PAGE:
Will John Tory fumble the ball in Toronto mayoral bid?

Polls suggest John Tory is leading the Toronto mayoralty race, but will his past record on voting day come back to haunt him?

Polls suggest Tory is in the lead, but former PC leader has had his troubles come voting day

Polls suggest John Tory is leading the Toronto's mayor's race with less than four weeks to go before the Oct. 27 election. (David Donnelly/CBC )

A new poll suggests John Tory has a strong lead in the Toronto mayor's race, but do his past troubles on voting day mean the former CFL commissioner could still find a way to fumble the ball before crossing the goal line?

A Forum Research poll released last night pegs Tory support at 43 per cent, ahead of Coun. Doug Ford (33 per cent) and former NDP MP Olivia Chow (20 per cent).

The poll is a random sampling of 1,167 decided and "leaning" Toronto voters and based on the results of an interactive voice response telephone survey. The results are considered accurate plus or minus 2.8 per cent 19 times out of 20. You can read more about the poll and its methodology here.

Underlying this positive news for John Tory is his history as an underachiever when it comes to the only poll that really matters — the one that happens on voting day.

Tory’s troubles when it comes to elections are well-documented:

1993 federal election Tory was campaign manager for prime minister Kim Campbell in the 1993 election, when a Tory television attack ad appeared to make fun of Jean Chrétien’s facial paralysis caused by Bell’s palsy. The ad asked “is this a prime minister?” It triggered an immediate backlash and Campbell's Tories were obliterated. It’s unclear what role Tory played in approving the ad.

2003 Toronto mayoral race Tory lost a close race to David Miller (43 per cent of the vote to 38 per cent). To be fair, Tory was not considered a front-runner when the race began.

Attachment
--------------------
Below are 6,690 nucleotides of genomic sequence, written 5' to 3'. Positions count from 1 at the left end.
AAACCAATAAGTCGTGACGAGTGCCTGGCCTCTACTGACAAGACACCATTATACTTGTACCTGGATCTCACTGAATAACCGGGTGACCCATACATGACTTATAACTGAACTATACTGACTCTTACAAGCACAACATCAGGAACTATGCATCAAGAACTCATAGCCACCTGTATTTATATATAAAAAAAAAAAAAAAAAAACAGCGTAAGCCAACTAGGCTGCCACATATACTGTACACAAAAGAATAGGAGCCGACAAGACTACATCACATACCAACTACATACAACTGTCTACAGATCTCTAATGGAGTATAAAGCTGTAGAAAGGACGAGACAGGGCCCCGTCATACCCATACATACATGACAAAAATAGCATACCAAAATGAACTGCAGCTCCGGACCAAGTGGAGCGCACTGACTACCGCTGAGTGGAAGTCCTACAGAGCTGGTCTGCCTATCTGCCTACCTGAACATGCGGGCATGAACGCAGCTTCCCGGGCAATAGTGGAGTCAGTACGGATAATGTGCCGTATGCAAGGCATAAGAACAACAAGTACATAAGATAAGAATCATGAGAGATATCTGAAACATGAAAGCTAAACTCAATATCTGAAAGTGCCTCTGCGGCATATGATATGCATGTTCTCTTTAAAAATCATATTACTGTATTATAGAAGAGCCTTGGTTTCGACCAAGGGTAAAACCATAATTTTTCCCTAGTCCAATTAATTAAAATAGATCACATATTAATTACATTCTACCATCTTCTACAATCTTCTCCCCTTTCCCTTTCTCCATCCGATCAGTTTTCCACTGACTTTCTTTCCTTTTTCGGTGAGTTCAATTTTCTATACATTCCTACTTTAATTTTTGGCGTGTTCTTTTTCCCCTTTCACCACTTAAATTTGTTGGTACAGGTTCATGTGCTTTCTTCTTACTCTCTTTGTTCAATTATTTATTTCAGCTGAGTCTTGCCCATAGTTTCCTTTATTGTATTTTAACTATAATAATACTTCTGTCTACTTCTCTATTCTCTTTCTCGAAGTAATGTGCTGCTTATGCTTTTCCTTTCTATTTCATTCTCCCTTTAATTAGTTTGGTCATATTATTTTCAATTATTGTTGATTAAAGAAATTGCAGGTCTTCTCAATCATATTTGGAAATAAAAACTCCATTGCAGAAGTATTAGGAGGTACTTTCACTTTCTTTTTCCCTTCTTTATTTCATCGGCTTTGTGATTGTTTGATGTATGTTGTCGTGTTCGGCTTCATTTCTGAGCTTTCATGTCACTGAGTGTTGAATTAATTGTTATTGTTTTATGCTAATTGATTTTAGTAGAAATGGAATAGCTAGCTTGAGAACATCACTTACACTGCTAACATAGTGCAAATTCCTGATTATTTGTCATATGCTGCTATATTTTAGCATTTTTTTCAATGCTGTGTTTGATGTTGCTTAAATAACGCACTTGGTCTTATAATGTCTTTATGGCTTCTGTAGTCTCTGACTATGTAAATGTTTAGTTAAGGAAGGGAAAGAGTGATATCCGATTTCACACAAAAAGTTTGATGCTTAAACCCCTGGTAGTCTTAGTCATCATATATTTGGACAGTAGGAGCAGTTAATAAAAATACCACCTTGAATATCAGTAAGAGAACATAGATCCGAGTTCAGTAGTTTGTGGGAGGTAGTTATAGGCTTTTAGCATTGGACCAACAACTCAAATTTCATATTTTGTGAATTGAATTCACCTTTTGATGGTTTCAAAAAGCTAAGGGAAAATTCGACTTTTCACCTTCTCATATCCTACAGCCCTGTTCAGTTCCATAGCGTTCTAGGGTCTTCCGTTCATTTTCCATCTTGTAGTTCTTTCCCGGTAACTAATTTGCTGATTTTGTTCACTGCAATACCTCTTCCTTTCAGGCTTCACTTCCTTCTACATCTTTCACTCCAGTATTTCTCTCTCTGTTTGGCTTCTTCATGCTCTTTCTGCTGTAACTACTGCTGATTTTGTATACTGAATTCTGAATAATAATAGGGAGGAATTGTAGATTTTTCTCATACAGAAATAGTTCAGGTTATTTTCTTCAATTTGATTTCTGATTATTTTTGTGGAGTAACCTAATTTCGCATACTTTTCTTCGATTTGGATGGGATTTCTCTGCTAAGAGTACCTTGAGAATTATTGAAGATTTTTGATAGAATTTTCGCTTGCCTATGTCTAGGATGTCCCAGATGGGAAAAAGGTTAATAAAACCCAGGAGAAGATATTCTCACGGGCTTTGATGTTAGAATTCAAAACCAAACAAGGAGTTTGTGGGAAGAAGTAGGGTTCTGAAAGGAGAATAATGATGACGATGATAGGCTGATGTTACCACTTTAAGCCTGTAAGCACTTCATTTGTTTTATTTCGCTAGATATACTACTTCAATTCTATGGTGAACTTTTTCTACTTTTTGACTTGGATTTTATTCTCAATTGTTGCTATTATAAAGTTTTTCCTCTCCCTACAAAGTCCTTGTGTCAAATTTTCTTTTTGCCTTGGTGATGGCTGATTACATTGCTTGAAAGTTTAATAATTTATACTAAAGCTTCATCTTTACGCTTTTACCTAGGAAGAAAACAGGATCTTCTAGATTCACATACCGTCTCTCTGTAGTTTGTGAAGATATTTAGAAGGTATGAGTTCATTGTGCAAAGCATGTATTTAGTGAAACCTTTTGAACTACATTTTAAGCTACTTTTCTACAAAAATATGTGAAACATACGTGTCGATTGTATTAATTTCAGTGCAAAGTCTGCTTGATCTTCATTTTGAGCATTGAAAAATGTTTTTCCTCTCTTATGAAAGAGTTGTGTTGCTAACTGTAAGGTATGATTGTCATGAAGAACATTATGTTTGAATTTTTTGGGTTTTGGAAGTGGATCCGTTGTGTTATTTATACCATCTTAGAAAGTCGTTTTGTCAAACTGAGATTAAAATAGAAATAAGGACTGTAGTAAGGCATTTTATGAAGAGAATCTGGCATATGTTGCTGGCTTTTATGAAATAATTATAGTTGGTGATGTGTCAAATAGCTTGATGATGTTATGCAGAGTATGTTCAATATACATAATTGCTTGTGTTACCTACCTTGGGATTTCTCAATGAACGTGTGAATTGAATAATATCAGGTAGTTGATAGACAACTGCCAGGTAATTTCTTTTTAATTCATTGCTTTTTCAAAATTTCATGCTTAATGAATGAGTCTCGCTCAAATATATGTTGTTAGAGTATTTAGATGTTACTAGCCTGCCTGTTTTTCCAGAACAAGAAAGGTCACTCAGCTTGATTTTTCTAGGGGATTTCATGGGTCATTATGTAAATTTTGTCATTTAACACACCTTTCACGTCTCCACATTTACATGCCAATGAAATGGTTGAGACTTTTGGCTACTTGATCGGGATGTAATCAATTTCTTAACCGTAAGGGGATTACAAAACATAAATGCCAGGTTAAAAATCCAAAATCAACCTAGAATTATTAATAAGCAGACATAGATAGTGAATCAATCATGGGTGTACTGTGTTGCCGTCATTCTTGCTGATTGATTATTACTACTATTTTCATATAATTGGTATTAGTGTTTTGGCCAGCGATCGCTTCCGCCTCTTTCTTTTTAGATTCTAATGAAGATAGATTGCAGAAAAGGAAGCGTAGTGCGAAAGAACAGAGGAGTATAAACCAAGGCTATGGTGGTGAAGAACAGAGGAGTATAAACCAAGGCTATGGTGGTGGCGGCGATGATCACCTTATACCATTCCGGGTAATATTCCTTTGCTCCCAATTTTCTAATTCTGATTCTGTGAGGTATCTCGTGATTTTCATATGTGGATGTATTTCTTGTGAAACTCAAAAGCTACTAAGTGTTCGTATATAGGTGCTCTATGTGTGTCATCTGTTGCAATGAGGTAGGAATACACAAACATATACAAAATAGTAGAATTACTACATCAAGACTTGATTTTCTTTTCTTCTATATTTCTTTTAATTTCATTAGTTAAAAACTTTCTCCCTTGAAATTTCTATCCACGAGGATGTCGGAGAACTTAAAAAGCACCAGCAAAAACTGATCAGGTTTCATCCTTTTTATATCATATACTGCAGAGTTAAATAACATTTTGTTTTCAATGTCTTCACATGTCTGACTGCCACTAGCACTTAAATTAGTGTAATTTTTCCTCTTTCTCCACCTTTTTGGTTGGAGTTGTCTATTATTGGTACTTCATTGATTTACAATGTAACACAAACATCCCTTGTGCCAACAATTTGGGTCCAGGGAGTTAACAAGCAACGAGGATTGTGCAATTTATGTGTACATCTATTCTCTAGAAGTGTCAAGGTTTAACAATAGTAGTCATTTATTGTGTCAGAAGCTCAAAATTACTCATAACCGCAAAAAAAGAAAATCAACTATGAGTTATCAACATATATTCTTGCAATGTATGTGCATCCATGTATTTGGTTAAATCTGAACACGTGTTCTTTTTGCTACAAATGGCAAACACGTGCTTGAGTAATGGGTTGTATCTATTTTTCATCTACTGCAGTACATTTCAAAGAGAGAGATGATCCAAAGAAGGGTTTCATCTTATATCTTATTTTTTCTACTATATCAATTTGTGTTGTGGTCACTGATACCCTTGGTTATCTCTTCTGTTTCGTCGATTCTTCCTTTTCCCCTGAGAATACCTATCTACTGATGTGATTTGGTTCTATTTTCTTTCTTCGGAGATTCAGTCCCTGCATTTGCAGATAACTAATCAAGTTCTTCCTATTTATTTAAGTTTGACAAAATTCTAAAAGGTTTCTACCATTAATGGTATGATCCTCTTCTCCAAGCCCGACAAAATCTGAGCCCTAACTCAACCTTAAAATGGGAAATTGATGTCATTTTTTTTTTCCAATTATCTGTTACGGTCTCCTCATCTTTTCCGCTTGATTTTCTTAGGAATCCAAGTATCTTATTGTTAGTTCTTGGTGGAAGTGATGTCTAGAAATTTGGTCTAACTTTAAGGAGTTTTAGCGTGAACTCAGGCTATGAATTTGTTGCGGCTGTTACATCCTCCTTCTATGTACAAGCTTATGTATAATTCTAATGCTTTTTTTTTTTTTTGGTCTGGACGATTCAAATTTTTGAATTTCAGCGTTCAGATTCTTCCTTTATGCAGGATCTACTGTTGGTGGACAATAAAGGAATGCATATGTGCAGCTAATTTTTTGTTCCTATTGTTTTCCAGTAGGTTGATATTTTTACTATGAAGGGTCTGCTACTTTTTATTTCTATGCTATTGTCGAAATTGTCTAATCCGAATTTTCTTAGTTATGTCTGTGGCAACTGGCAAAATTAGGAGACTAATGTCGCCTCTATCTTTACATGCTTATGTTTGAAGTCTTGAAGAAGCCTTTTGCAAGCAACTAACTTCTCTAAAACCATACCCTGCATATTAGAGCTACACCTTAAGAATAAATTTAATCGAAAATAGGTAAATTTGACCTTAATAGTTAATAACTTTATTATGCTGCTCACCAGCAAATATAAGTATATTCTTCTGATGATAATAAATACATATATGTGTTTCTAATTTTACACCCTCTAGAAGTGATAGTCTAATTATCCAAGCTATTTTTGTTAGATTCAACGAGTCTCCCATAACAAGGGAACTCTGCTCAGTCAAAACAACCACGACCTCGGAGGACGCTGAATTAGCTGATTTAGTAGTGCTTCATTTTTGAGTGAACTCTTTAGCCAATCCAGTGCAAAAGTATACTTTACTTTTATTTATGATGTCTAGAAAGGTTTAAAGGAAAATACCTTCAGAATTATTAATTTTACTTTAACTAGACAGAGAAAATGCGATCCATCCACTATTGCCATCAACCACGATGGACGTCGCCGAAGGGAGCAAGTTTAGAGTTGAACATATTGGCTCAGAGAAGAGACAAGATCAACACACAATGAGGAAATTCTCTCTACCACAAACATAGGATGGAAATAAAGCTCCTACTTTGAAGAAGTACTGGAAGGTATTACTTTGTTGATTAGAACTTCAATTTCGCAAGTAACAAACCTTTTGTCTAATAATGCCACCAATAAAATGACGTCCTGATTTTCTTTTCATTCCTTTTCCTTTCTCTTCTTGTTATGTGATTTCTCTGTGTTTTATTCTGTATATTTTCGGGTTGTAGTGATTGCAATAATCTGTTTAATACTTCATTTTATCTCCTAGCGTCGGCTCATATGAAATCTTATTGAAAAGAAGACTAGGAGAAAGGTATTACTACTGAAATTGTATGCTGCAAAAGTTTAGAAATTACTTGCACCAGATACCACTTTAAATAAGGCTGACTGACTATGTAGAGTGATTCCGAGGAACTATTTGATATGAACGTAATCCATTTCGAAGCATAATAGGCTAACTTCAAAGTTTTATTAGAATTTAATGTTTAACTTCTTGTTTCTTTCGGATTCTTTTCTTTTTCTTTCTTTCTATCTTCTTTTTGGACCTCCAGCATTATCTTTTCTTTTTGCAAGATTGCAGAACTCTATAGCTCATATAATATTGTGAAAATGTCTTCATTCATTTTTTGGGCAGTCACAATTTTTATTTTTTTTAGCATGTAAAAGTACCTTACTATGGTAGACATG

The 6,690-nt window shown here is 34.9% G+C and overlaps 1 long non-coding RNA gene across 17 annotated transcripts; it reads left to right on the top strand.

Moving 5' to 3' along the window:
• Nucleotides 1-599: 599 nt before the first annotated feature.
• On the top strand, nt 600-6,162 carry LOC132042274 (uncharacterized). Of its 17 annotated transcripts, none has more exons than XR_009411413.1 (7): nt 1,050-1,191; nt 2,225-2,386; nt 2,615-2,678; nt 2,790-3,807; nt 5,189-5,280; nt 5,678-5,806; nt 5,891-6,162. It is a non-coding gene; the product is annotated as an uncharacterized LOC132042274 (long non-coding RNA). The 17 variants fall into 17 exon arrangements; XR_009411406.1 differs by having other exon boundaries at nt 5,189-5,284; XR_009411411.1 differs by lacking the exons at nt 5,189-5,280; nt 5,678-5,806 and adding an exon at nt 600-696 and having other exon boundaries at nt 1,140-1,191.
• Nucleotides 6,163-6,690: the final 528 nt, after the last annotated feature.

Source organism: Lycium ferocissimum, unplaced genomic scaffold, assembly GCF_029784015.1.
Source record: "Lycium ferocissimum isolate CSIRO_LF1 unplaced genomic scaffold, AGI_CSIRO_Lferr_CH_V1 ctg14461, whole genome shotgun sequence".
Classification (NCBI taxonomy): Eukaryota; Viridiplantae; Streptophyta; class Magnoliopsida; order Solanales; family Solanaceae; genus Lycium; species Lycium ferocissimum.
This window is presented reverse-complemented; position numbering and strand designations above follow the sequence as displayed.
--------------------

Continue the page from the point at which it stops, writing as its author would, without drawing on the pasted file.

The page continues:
2005 Byelection Tory, by now leader of the Ontario PC party, wins a byelection in the riding of Dufferin-Peel-Wellington-Grey. Former PC leader Ernie Eaves had stepped aside to allow Tory to run. This remains Tory's only electoral victory.

2007 Provincial election Tory not only failed to defeat Liberal Premier Dalton McGuinty, he was also unable to win a seat in Don Valley West, a Toronto riding where his family has deep roots. Tory’s defeat here came courtesy of incumbent and current premier Liberal Kathleen Wynne. A huge factor in this election was the backlash against the PC plan to expand funding for faith-based schools to all religions, not just Roman Catholics. The move caused rancour in the ranks of the Tory caucus, and caused the party to drop in the polls. Tory tried to stop the bleeding days before the election, offering to hold a free vote on the issue but the damage was done. The Tories lost the election, one many felt they should have won with Tory as their star candidate. 

2009 byelection After the PC defeat in 2007, Tory tried to convince one of his MPPs to step aside so he could return to the legislature. Eventually MPP Laurie Scott, who won the seat by 10,000 votes in the 2007 election, stepped aside so Tory could run in Haliburton-Kawartha Lakes-Brock in a March 2009 byelection. The move backfired as Tory lost to Liberal Rick Johnson by 906 votes. The loss was seen as a revolt against parachuting a candidate into a riding held by a popular incumbent. Tory resigned as PC leader the next day, telling reporters “it's time for me to sit down and take stock of my life.” A Globe and Mail headline published after this loss described Tory's political future "in shambles."

Tory stepped down as PC leader but he didn't step away from the political scene entirely. He took a job as a talk show host on CFRB NewsTalk 1010, a position that allowed him to stay in touch with the issues.

Tory pondered a run for mayor in 2010 but opted to sit out the election that sent Rob Ford to the mayor’s office.

So does Tory’s penchant for political missteps mean there's a chance he will snatch defeat from the jaws of victory in the Oct. 27 mayoral race?

University of Toronto political science professor Nelson Wiseman doesn’t think so.

“I don’t think it’s relevant,” said Wiseman about Tory’s past troubles at the polling booth. Wiseman said every election has its own dynamic and this one is polarized around the Fords.

Wiseman also points out that Tory isn’t the only politician with losses on their electoral record. For example, Chow had two failed bids in the federal riding of Trinity-Spadina before winning in 2006, 2008 and 2011.

Still the notion persists of Tory as someone who struggles to connect with voters come voting day. Ford, who is competing with Tory for the conservative vote in the mayoralty reace, has been beating this drum the loudest.

Ford claimed that Tory was handed his first job out of law school as an aide to former premier Bill Davis because his family was wealthy.

"It's who John Tory and the Torys are that got him his position," Ford last week. "He's one of them who gets parachuted into top jobs because of his last name and thinks he can just go and become mayor. He has to do the work there and do his time."


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